Pondering PR

Exploring how we choose to be heard in a noisy online world.

YouTube… the voice of the new generation


YouTube image

YouTube image

The other week I was watching the movie “White House Down” starring Jamie Foxx and Channing Tatum with my family, and the 11 year old daughter (Emily Cole) of one of the primary characters played by Tatum announced in the movie that “no one ever blogs anymore” and that she proudly had a “YouTube” channel.  Not to give too much of the movie away, but her YouTube channel becomes a pivotal plot devise as she uploads a video taken on her cell phone of a hostage situation in the White House that alerts the world to a crisis involving the President (played by Foxx).  At the end of the movie an exhausted Emily is stunned when informed by a reporter that her channel now had over 7 million subscribers.

After my first knee-jerk reaction of denial “NOOOOO- I only started blogging, how could it not be cool?!”, I couldn’t get it out of my mind that I may have been missing a vital part of what’s available on social media.

I may be dating myself (and most likely because of just that statement, I probably just did) but I know what YouTube is.  I understand that it is a video-sharing platform, and I can honestly admit I’ve wasted time watching cute cat videos or celebrity parodies.  I’ve also seen my teenage daughter lose many hours glued content from her favourite bands, to manga comics, to instructional videos on how to style her hair, to crazy animated unicorns having adventures (btw in my opinion Charlie the Unicorn’s friends tend to be jerks.)  I’ve even had to create an account to upload a video for a class project as that was the only file-sharing video option that Prezzie would accept. But I obviously wasn’t completely grasping the powerhouse that was YouTube.

According to Craig Smith of DMR in his February post “By the Numbers: 32 Amazing YouTube Statistics”, YouTube boasts of some pretty impressive stats:   

– 1 billion users as of Feb 23, 2014

– 4 billions YouTube views/day as of Jan 23, 2012

– 6 billion hours of video watched/month as of Feb 23, 2014

– 1 billion mobile video views/day as of Oct 27, 2013

– 50 per cent of teens consider it their favourite website as of Nov 5, 2013


When I took at look at the channels with the top subscribers, it quickly became apparent that while many different age groups were using YouTube, it was the younger generation that were regular users and commentators.

This could also been seen in what YouTube recommended that I watch:   recommended2

But by taking some time, you can find some really good examples of public relation companies establishing a presence on YouTube:



And brands that have carved out their place as well: http://www.youtube.com/watch?v=BhBjJqu5lHM


Author: Cindy Tate

A Ryerson University, distance education student through the Chang School, I am pursuing a Public Relations Certificate while working full time as a municipal employee.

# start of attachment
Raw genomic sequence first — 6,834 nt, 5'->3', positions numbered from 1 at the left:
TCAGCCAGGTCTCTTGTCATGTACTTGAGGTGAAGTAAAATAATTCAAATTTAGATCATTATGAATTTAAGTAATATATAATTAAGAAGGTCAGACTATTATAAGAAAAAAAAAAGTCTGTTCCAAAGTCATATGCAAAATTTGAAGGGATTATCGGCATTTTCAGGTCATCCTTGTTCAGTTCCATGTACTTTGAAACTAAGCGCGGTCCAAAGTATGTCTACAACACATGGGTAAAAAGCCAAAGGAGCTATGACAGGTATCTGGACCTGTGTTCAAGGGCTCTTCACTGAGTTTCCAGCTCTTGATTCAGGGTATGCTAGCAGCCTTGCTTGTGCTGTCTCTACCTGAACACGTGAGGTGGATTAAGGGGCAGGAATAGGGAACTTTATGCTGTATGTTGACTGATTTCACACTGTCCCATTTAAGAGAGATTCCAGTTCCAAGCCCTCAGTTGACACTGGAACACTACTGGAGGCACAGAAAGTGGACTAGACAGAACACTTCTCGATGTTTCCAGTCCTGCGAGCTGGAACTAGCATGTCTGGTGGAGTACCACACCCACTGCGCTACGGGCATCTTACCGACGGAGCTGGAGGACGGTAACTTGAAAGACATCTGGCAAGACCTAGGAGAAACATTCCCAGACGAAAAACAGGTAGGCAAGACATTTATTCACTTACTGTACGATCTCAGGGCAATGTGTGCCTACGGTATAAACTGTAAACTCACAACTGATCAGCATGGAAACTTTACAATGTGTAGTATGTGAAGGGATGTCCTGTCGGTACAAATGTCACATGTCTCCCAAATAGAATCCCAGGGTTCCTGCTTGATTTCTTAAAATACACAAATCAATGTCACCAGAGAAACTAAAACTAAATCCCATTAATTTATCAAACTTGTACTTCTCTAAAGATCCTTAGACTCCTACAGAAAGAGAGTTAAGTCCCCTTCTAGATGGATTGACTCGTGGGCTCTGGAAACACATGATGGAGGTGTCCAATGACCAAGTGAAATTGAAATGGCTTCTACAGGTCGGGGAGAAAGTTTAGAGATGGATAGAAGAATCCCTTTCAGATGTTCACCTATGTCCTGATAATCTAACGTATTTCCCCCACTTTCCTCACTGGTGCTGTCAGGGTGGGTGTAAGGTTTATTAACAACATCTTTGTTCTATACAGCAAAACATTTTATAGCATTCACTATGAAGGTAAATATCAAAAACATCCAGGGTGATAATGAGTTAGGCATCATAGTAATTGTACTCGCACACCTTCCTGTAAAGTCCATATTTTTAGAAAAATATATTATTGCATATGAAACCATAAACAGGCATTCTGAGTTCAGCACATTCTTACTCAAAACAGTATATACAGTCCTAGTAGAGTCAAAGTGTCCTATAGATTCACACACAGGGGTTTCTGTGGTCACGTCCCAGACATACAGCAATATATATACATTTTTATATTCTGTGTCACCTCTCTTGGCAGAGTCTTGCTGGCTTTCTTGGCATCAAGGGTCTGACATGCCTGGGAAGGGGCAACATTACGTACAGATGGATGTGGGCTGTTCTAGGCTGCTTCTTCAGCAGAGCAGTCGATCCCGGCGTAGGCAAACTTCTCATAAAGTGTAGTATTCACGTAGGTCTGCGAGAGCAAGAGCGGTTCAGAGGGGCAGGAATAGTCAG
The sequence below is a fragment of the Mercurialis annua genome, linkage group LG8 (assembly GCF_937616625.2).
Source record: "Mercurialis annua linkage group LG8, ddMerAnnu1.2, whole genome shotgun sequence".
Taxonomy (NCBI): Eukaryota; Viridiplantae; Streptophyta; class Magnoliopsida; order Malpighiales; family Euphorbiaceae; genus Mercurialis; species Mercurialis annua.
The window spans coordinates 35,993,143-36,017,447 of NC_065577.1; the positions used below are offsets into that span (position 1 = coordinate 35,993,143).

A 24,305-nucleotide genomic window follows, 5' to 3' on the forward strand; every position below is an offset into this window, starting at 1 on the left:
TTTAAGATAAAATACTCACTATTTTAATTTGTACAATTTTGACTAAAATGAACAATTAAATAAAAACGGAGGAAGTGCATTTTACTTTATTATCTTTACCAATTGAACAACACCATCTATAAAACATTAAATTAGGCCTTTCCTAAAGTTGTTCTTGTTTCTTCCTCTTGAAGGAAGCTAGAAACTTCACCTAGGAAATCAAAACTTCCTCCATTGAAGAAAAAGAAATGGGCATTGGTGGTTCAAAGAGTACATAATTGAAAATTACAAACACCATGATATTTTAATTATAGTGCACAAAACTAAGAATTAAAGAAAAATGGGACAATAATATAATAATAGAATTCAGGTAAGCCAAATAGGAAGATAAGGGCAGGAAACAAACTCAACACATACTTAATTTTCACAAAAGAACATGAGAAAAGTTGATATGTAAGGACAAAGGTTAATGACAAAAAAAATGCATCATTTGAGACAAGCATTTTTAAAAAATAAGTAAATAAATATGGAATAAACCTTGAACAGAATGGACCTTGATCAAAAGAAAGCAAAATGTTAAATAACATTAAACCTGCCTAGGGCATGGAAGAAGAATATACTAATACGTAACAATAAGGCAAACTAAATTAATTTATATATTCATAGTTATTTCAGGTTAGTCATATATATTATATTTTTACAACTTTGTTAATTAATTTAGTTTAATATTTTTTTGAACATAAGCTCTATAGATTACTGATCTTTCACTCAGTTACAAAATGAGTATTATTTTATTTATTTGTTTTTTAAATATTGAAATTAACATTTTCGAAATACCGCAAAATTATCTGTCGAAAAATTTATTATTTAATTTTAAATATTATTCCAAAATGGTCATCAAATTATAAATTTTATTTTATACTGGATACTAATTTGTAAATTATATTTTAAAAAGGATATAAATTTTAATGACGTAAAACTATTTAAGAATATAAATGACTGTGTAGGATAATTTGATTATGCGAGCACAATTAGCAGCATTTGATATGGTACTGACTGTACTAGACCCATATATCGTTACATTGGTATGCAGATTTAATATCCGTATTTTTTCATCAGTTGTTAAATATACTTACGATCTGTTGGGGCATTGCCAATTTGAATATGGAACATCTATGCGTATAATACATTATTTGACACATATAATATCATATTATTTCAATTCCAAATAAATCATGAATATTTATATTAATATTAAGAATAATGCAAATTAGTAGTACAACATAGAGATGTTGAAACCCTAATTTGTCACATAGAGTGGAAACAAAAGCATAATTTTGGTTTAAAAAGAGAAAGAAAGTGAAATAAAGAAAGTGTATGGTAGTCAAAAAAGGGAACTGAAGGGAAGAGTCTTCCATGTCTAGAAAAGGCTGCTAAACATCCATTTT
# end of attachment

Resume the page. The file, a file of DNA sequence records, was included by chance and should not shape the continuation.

2 thoughts on “YouTube… the voice of the new generation

  1. Great post! I agree – I was stunned to find how many former bloggers are singing the praises of video blogs – “vlogs” – or twitter (140 characters or less) because they “just don’t have time to write a whole blog post any more”.
    Or perhaps much of the shift is with the audience? With so much information out there, and new social media tools introduced daily, promotion is both easier and more difficult. By providing valuable information in a smaller (ideally visual) package, we can reach our audiences and connect with them in a way that invites them back to connect again. These small connections can make a big impact on meeting business objectives and lets viewers/readers see very quickly if they wish to connect with you further.
    With limited time and resources, some companies are opting for the more is more approach – more social media platforms to reach intended audiences. For each blog post they used to write, they are writing 50 tweets. More impactful? Depends on the audience and message. Using the right platforms in conjunction with one another helps people you want to attract connect with you – to perhaps read your blog!

    • Thanks Barb. My thought is that perhaps more vlogs is due to the shift in the demographics, but I just can’t understand a strategy where they don’t have time to write a whole blog post, considering any good video blog post takes hours of production and editing (somewhere I read that it averaged around 6-8 hours per if done right – compare that to 1-2 hours of a standard blog.) Shooting out multiple tweets as an alternative to a blog just doesn’t seem customer friendly to me – I would rather get a couple tweets redirecting me somewhere then 50 in my feed spamming me. What I have seen done well is a blog format with posts on other platforms such as Facebook and Twitter that redirected back to the blog, and inside the blog – video and vlog postings! The best of all worlds, IMO.

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